While fronted by their initial vocalist, Ronnie James Dio, stalwart hard rock quintet Rainbow cut their first three LPs, the last of which – 1978’s Long Live Rock’n’Roll – made the UK Top 10 and spawned a couple of minor hit singles courtesy of ‘LA Connection’ and the anthemic titular song.
Guitarist and prime mover Richie Blackmore was, however, frustrated by his band’s lack of mainstream success and sought major changes. Consequently, when they returned with 1979’s Down To Earth, Rainbow were fronted by Skegness-born, ex-R&B belter Graham Bonnet, while Blackmore’s old Deep Purple bandmate Roger Glover had taken over from Bob Daisley on bass.
Blackmore’s radical reshuffling rapidly paid dividends. Released at a time when UK rock weekly Sounds was about to coin the term New Wave Of British Heavy Metal, and other homegrown hard rock/heavy metal outfits such as Whitesnake and Motörhead were emerging as contenders, Down To Earth proffered a contemporary, but radio-friendly sound, yielded two evergreen UK Top 10 hits in ‘Since You’ve Been Gone’ and ‘All Night Long’, and eventually peaked at No.6 on the UK album charts.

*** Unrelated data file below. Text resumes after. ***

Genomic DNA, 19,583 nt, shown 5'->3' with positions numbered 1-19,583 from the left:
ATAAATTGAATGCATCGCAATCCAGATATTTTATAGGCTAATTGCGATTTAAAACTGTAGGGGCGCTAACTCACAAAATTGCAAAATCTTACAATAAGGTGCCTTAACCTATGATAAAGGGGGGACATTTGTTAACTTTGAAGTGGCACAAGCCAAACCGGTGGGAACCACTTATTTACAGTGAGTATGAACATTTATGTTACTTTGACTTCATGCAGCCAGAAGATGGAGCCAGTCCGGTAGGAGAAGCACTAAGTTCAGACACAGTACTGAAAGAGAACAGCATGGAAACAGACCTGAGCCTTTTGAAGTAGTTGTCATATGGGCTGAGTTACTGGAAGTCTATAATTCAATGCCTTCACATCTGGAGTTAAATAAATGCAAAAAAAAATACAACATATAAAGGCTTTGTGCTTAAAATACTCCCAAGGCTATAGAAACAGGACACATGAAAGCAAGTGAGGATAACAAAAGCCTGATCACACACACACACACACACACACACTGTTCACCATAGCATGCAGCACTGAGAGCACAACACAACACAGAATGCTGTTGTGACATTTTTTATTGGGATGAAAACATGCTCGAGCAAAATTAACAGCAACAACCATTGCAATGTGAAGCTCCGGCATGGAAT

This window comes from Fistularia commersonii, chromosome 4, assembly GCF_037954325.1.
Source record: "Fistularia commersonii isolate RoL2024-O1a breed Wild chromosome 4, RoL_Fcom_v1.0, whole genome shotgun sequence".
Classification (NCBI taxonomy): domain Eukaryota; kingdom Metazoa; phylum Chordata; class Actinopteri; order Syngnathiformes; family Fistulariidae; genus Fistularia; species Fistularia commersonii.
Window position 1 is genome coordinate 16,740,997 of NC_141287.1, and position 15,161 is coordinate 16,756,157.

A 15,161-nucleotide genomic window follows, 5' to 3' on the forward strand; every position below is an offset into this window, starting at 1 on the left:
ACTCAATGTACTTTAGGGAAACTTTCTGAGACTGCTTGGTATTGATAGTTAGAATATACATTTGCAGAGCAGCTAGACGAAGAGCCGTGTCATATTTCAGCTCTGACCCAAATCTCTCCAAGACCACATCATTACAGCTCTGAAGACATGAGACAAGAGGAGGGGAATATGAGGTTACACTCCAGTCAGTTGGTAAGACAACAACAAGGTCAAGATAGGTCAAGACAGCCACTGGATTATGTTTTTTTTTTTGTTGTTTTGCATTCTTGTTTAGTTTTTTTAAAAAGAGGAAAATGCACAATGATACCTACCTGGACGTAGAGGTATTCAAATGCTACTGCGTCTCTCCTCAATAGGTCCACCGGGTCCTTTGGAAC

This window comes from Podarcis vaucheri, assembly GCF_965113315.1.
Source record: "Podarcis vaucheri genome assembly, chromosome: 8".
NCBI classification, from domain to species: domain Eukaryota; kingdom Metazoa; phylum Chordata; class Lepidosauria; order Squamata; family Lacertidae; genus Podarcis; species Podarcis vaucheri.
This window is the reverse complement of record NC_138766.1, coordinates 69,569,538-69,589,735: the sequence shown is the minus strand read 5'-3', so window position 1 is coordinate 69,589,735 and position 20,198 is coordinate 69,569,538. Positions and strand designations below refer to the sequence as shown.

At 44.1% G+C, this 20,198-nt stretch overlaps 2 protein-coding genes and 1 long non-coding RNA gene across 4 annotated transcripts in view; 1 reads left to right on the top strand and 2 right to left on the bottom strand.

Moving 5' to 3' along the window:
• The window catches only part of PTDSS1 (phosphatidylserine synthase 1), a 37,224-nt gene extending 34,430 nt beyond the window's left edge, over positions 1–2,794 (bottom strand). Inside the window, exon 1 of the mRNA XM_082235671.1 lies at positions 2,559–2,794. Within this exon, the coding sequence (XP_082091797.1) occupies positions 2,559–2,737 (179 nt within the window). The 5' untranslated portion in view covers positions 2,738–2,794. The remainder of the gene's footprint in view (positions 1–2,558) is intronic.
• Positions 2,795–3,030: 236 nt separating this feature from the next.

This same line-up of Rainbow subsequently headlined the inaugural Monsters Of Rock festival at Castle Donington in the summer of 1980, but personnel upheavals again blighted the band’s progress when they began recording 1981’s Difficult To Cure. Though both Cozy Powell and Graham Bonnet quit while the new songs were being worked up, their replacements – drummer Bobby Rondinelli and vocalist Joe Lynn Turner (formerly of Eagles-esque US soft-popsters Fandango) – were drafted in while the sessions continued.
Turner and Rondinelli thus endured a baptism of fire, with Turner locked outside his comfort zone and forced to sing in a higher than usual key, as the backing tracks had been more or less completed before he was recruited. Over 30 years later, however, the listener barely notices the join, as Difficult To Cure arguably remains Rainbow’s most polished, accessible and consummate record.
Though the album’s signature song remains the robust, Russ Ballard-penned ‘I Surrender’ (which, as a 7”, soared to No.3 on the UK charts), Difficult To Cure was weighed down with swaggering riffs and big, anthemic choruses. Indeed, its myriad highlights also included the beefy ‘Can’t Happen Here’; the ambitious, neo-classical title track (based upon Beethoven’s ‘Ninth Symphony’) and the impassioned ‘Spotlight Kid’, wherein Blackmore indulged in one of his most spine-tingling solos.
Despite its difficult pregnancy, Difficult To Cure, released on 3 February 1981, climbed into the UK Top 10 (where it earned a gold disc) and the band later enjoyed Stateside success with its follow-up, 1982’s AOR-inclined Straight Between The Eyes. Though they (temporarily) disbanded in 1984, when Blackmore and Glover joined the reformed Deep Purple, Rainbow have sporadically materialised over rock’s landscape since 1997 and Richie Blackmore has recently announced a series of dates for the summer of 2016.